Loeys-Dietz syndrome is a disorder that affects the connective tissue in many parts of the body. Connective tissue provides strength and flexibility to structures such as bones, ligaments, muscles and blood vessels. There are four types of the syndrome, labelled types I through IV, which are distinguished by their genetic cause. Type 1, Type 2, Type3 and Type4 are caused by mutations in the genes. The characteristics of this syndrome include early fusion of the skull bones, widely spaced eyes and cleft palate or split uvula. In some individuals with this syndrome, other physical abnormalities have been noted, including defects at birth in the heart and brain, osteoporosis, skin changes (such as translucent skin and/or easy bruising) and defects of the spine or chest.
HOW IS LOEYS-DIETZ SYNDROME DIAGNOSED?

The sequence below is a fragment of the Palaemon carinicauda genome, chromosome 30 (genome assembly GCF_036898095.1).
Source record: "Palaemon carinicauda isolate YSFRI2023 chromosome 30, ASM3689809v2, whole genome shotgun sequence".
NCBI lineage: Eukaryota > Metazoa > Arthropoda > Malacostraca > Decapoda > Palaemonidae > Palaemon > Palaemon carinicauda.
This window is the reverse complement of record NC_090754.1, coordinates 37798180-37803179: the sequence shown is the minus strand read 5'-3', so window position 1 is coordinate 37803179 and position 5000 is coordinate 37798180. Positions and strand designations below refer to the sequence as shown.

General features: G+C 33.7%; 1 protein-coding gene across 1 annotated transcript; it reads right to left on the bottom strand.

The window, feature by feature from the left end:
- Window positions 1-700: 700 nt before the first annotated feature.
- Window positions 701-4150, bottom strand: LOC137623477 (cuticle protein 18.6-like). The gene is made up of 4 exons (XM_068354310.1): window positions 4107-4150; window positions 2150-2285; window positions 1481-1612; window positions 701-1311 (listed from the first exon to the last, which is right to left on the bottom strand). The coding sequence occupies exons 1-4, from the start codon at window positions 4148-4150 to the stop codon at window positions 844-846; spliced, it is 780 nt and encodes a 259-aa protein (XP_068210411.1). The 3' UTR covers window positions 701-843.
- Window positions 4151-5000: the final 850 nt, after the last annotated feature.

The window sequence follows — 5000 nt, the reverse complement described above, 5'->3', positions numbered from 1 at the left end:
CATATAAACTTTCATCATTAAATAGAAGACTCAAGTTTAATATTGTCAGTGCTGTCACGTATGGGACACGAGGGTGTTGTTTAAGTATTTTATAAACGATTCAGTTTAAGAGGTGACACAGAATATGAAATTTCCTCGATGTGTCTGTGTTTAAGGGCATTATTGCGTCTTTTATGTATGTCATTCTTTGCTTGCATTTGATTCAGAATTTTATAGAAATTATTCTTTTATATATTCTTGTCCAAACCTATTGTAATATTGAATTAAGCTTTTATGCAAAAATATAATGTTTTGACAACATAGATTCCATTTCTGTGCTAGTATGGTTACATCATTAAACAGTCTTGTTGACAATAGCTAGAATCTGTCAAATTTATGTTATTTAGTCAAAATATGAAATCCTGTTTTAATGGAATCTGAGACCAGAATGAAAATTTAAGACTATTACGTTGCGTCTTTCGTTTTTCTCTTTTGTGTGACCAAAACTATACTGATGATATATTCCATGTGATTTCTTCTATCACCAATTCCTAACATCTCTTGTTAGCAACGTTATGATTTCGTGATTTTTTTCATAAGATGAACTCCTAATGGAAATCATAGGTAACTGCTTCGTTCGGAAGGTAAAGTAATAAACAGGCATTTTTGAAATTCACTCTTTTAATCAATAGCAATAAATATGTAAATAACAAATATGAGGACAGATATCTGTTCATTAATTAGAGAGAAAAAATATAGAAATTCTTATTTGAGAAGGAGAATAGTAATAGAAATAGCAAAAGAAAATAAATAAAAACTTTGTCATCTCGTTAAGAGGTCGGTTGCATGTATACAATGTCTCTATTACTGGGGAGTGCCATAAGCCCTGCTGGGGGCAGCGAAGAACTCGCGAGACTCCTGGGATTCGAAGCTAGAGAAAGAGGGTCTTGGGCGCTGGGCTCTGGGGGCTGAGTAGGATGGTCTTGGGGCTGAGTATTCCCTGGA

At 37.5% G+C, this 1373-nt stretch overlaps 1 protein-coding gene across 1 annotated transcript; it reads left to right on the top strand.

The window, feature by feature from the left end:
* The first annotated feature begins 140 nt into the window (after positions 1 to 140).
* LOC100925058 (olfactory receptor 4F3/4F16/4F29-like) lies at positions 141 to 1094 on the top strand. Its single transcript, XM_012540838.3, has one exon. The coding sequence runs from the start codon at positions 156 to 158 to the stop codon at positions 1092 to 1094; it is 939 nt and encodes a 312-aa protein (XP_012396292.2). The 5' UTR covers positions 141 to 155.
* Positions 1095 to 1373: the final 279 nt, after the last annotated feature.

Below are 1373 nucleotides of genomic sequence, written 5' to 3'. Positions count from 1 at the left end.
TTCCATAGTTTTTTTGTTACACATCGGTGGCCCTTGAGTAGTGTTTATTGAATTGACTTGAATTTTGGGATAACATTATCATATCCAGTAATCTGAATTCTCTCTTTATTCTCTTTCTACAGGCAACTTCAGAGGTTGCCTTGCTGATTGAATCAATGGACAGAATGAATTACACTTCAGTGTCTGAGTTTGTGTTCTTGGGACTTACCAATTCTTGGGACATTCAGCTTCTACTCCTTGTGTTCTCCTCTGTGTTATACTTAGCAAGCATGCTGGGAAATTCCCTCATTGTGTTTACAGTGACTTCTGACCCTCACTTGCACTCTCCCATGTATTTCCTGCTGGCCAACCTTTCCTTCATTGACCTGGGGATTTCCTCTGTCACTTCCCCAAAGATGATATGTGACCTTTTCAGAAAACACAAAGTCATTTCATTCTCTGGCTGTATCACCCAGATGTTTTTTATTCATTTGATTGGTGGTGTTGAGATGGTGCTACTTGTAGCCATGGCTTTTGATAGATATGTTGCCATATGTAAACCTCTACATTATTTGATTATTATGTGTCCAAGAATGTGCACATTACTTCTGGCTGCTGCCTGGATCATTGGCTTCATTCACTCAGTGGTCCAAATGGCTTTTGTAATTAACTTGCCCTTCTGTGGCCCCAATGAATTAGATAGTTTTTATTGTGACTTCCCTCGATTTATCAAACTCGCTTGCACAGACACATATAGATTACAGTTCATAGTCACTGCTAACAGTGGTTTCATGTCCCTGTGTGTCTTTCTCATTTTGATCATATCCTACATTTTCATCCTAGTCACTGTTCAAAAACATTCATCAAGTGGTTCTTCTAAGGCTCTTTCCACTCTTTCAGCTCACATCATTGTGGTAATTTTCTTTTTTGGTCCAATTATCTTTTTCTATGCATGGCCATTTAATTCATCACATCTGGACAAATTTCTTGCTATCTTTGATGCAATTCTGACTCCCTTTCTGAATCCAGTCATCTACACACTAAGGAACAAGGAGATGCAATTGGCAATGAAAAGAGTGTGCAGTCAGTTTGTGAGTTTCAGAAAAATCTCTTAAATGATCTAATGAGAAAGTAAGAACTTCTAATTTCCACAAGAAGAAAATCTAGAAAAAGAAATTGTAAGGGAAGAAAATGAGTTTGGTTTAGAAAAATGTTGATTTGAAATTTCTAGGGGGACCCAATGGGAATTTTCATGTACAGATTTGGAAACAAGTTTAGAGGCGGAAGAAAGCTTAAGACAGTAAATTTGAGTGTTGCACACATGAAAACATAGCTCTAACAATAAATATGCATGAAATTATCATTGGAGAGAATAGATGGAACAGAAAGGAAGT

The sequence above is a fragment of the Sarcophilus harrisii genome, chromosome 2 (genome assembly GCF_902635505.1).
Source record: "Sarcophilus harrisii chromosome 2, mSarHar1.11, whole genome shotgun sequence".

The characteristic facial and physical features of this disease and genetic testing are what leads a paediatrician to diagnose this disorder.
HOW IS LOEYS-DIETZ SYNDROME TREATED?
Medications to relieve pressure on the aorta, such as angiotensin receptor blockers can be prescribed to patients. Vascular surgery for arterial repairs to prevent aneurysms can be advised.
DID YOU KNOW?
Individuals with Loeys-Dietz Syndrome frequently develop immune system-related problems such as food allergies, asthma or inflammatory disorders such as eczema or inflammatory bowel disease. The mutated abnormal gene that causes Loeys-Dietz Syndrome is dominant and only one parent needs to pass the gene to a child in order for the syndrome to develop.